Persuasive Letters - Butler Pharmacy School

John J. Uskert


June 19, 2017



Academic and Professional Affairs Department

Butler University School of Pharmacy

Indianapolis, IN 


      Re:  Mr. Randolph Nguyen


Dear Sir or Madam:

     I have been practicing pharmacy since my initial licensure in the states of Alabama and Florida since 1976.  I am also licensed in Indiana and am currently employed as a pharmacist by CVS in Indianapolis.  In addition, I practiced law full time in Florida and part time in Indiana for a combined 23 years.  I am admitted to the Florida and Indiana Bars, as well as a member of the bars of the U.S. District Courts in the Northern District of Indiana and the Northern District of Florida.

     Throughout my professional careers, I have had the opportunity to work with and observe numerous colleagues in both professions and have learned that even the best professionals in both disciplines are not flawless.  In fact, many of my colleagues over the years had significant problems to overcome, yet remained professionally competent, dependable, trustworthy and were premiere attorneys and pharmacists.

     During my six plus years with CVS, I worked at nearly all the CVS pharmacies in my Indianapolis district and have come in contact with many Butler University pharmacy students and interns.  I have been impressed by their education generally, and by their abilities and knowledge as future pharmacists.  Butler Pharmacy School does an excellent job educating its students.  Mr. Randolph Nguyen is no exception.  Nguyen worked at my store this year from approximately January through the end of April.  During this time he worked approximately 30 hours per week.  In my direct observation of him, Nguyen exhibited punctuality, reliability, competence, integrity and professionalism.  Over the years I have become a pretty good judge of character.  I would have no reservation in hiring Randolph as a pharmacist, as I have professionally relied upon him during the time he worked with me.  In my observation and estimation, Randolph is, and will continue to be, an asset to the profession of pharmacy.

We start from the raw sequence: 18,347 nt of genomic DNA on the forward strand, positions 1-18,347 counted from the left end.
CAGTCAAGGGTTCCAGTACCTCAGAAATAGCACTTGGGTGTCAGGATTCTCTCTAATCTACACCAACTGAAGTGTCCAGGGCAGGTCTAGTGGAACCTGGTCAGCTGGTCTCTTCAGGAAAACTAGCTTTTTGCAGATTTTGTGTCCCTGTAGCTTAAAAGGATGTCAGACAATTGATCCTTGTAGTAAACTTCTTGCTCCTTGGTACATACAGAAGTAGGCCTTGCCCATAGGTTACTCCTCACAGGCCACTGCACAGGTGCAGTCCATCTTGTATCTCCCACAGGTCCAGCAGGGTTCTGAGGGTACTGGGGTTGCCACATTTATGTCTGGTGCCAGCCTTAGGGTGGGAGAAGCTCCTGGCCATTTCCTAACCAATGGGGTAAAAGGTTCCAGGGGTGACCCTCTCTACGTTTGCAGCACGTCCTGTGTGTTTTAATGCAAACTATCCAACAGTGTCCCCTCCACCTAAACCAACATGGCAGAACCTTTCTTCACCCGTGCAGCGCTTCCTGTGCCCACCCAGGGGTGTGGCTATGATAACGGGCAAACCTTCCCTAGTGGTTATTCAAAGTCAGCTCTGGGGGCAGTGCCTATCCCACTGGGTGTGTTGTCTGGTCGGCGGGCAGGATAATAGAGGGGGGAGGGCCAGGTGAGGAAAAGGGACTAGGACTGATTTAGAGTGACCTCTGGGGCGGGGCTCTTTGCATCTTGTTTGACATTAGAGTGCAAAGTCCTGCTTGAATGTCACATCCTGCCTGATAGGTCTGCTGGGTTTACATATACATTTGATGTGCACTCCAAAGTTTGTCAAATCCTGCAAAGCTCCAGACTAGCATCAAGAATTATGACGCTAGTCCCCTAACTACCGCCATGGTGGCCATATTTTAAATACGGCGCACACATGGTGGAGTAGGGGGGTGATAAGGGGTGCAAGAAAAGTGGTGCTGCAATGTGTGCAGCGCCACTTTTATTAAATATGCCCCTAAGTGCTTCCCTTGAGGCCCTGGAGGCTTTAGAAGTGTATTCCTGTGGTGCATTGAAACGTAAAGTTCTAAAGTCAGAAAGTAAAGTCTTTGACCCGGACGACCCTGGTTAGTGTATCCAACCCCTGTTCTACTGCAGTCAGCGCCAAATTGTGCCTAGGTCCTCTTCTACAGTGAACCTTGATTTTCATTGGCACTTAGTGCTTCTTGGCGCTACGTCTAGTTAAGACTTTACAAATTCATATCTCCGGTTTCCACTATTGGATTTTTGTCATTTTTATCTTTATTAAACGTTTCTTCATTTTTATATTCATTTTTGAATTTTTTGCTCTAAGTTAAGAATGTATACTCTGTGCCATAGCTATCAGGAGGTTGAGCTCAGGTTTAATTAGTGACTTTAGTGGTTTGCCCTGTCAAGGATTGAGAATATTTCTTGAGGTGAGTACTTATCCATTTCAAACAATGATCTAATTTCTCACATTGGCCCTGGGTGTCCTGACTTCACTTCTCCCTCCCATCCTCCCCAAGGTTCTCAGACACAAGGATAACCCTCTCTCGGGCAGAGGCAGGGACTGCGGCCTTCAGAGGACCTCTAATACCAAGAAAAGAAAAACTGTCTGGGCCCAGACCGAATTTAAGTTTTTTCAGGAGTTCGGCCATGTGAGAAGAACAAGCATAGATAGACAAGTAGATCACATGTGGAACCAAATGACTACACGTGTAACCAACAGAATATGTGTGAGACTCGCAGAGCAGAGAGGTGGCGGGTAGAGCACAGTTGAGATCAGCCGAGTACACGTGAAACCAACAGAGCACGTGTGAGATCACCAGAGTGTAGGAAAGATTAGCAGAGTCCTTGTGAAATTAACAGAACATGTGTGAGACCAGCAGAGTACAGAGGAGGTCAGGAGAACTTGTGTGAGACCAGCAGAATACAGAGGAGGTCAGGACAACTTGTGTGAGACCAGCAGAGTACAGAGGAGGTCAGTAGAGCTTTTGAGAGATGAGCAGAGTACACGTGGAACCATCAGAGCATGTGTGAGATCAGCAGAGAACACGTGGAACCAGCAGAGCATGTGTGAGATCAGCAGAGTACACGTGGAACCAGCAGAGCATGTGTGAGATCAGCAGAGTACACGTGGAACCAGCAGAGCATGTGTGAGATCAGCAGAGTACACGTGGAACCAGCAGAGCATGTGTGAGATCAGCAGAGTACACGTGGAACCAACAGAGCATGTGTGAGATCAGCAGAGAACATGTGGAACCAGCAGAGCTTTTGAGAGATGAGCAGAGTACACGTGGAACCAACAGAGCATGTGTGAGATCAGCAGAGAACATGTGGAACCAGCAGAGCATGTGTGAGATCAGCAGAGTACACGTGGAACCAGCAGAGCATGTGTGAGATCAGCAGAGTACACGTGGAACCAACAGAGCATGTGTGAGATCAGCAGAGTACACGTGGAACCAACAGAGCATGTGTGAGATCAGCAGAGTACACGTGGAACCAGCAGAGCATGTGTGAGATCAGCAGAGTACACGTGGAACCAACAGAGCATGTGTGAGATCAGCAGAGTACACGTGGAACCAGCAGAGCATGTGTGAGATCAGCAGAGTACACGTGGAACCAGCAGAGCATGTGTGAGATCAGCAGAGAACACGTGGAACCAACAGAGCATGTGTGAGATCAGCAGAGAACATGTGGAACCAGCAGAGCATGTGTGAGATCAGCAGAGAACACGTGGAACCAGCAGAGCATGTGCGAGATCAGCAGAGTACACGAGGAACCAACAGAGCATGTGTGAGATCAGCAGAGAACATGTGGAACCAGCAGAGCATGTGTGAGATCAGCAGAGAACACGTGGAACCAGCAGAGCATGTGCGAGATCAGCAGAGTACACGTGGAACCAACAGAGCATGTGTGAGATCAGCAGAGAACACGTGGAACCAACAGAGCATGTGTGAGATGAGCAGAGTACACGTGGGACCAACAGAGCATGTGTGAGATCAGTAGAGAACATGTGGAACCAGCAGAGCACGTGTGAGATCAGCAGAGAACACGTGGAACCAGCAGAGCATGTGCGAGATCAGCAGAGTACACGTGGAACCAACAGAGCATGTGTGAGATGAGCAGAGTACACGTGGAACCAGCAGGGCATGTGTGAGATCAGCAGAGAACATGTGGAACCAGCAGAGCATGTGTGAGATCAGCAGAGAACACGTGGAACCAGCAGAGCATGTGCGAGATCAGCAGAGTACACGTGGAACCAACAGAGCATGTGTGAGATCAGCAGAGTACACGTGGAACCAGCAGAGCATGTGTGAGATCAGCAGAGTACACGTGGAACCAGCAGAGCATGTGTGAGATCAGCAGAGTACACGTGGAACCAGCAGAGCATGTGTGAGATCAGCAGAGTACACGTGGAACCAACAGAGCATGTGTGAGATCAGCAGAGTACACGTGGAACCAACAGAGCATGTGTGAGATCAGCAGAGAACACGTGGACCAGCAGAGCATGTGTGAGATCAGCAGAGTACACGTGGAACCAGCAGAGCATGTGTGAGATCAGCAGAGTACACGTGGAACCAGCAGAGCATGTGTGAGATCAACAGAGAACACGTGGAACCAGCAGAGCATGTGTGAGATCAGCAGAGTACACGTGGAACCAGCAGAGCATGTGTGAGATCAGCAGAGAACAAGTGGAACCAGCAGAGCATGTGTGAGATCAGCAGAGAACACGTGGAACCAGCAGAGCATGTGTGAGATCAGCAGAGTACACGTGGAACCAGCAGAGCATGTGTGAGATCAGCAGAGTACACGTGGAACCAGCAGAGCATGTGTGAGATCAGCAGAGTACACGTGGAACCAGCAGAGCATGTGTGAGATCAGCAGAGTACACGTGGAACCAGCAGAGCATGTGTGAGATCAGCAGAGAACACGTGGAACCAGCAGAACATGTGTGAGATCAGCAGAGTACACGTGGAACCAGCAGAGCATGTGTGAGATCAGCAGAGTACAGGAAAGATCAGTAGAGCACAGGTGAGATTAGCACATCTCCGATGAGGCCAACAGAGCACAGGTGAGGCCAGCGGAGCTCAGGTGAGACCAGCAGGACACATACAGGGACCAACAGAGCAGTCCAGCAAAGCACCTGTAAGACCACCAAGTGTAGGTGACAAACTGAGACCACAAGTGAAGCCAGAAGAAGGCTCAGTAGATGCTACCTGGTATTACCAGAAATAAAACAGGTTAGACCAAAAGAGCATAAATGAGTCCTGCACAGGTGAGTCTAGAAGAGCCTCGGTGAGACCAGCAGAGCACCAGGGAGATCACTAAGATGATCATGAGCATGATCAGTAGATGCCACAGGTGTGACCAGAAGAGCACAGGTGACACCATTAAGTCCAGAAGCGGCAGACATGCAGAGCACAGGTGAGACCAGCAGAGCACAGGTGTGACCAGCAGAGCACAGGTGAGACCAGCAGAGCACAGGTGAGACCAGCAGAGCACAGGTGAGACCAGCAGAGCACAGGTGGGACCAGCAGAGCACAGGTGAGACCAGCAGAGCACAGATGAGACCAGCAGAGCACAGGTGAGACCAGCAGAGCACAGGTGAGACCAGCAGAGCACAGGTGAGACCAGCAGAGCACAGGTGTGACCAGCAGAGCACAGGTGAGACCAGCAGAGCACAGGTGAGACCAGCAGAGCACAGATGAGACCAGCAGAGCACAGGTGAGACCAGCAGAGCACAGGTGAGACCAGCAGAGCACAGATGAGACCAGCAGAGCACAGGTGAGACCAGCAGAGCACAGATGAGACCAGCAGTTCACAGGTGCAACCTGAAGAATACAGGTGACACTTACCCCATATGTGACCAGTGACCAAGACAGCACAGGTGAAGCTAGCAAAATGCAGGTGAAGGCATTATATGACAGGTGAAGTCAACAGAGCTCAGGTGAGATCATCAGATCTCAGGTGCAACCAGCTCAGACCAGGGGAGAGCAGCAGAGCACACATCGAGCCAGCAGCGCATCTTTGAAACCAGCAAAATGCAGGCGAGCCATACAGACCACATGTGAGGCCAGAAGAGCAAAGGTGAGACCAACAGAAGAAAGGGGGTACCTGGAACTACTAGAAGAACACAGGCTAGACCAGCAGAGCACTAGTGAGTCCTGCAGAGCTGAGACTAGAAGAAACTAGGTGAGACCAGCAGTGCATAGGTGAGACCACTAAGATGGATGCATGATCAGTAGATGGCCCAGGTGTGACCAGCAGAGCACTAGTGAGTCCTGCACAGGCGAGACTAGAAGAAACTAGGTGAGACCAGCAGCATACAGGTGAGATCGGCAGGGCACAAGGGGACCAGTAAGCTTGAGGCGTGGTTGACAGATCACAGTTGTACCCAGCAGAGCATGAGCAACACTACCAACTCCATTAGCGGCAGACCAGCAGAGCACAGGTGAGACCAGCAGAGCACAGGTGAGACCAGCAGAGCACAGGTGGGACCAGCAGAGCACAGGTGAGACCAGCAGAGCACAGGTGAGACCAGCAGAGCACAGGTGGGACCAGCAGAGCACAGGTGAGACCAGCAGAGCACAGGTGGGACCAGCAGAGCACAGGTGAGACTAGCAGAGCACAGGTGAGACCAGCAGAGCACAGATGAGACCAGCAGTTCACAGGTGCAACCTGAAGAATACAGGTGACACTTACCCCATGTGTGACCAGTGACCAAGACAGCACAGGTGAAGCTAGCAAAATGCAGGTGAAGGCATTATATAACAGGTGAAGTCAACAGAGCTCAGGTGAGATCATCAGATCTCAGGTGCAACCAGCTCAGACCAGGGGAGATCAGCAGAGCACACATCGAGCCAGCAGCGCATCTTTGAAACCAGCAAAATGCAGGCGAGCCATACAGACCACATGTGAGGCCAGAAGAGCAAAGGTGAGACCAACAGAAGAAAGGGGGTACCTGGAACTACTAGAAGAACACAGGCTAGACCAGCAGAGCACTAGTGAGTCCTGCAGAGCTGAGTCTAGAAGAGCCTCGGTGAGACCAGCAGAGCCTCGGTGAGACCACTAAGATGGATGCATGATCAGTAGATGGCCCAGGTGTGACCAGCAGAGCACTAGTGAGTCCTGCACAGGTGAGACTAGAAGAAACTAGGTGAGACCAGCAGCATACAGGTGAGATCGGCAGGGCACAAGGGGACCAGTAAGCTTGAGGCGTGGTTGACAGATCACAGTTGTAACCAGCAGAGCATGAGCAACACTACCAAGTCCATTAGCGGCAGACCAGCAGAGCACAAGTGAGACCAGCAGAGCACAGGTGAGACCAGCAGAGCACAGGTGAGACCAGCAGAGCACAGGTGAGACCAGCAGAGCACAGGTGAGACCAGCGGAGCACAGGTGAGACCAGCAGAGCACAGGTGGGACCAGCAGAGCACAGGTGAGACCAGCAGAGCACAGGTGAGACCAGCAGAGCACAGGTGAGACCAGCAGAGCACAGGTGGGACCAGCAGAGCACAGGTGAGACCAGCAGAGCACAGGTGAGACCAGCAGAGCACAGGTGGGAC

Randolph did give me the complete details of his indiscretions which led to his dismissal from the Butler pharmacy program.  Such details do not change my opinion of him, or his abilities.  We all have flaws, as I previously pointed out; many such flaws are not fatal, but merely require some correction.  It is my understanding that this letter will accompany Randolph's petition for renewed eligibility into the pharmacy program.  In my discussions with Randolph, I have learned that his father was a POW during the Vietnam War, and that Randolph's siblings, as second generation U.S. citizens, have or are attaining post-secondary education here.  Randolph is a much greater asset to Butler and to the profession than his past actions might indicate.  I would suggest that you make the noble decision to renew his eligibility into the Butler pharmacy program so he may complete his Pharm. D. requirements.  I would consider being his mentor.  If you require further information, or have questions, do not hesitate to call or e-mail me,


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